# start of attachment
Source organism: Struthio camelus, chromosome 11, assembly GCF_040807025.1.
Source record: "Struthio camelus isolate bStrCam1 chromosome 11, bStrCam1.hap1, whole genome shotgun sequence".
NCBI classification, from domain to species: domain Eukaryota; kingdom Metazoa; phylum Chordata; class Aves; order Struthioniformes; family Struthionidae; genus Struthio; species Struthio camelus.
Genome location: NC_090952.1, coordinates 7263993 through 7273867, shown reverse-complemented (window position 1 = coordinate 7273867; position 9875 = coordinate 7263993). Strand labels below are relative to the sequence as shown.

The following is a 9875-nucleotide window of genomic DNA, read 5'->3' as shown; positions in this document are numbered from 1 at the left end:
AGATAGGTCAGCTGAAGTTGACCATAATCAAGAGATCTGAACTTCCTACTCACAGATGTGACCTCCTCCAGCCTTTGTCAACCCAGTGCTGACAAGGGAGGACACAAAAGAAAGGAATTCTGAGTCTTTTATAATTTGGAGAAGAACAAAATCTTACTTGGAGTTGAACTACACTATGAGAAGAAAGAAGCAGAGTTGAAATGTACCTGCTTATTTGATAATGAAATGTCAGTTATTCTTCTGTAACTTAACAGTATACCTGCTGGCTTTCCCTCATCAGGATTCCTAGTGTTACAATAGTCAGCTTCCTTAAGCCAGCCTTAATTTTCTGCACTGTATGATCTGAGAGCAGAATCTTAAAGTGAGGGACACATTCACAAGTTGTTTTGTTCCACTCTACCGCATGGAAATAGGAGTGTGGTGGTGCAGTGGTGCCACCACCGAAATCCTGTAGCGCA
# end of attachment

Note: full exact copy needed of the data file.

Source organism: Struthio camelus, chromosome 11, assembly GCF_040807025.1.
Source record: "Struthio camelus isolate bStrCam1 chromosome 11, bStrCam1.hap1, whole genome shotgun sequence".
NCBI classification, from domain to species: domain Eukaryota; kingdom Metazoa; phylum Chordata; class Aves; order Struthioniformes; family Struthionidae; genus Struthio; species Struthio camelus.
Genome location: NC_090952.1, coordinates 7263993 through 7273867, shown reverse-complemented (window position 1 = coordinate 7273867; position 9875 = coordinate 7263993). Strand labels below are relative to the sequence as shown.

The following is a 9875-nucleotide window of genomic DNA, read 5'->3' as shown; positions in this document are numbered from 1 at the left end:
AGATAGGTCAGCTGAAGTTGACCATAATCAAGAGATCTGAACTTCCTACTCACAGATGTGACCTCCTCCAGCCTTTGTCAACCCAGTGCTGACAAGGGAGGACACAAAAGAAAGGAATTCTGAGTCTTTTATAATTTGGAGAAGAACAAAATCTTACTTGGAGTTGAACTACACTATGAGAAGAAAGAAGCAGAGTTGAAATGTACCTGCTTATTTGATAATGAAATGTCAGTTATTCTTCTGTAACTTAACAGTATACCTGCTGGCTTTCCCTCATCAGGATTCCTAGTGTTACAATAGTCAGCTTCCTTAAGCCAGCCTTAATTTTCTGCACTGTATGATCTGAGAGCAGAATCTTAAAGTGAGGGACACATTCACAAGTTGTTTTGTTCCACTCTACCGCATGGAAATAGGAGTGTGGTGGTGCAGTGGTGCCACCACCGAAATCCTGTAGCGCA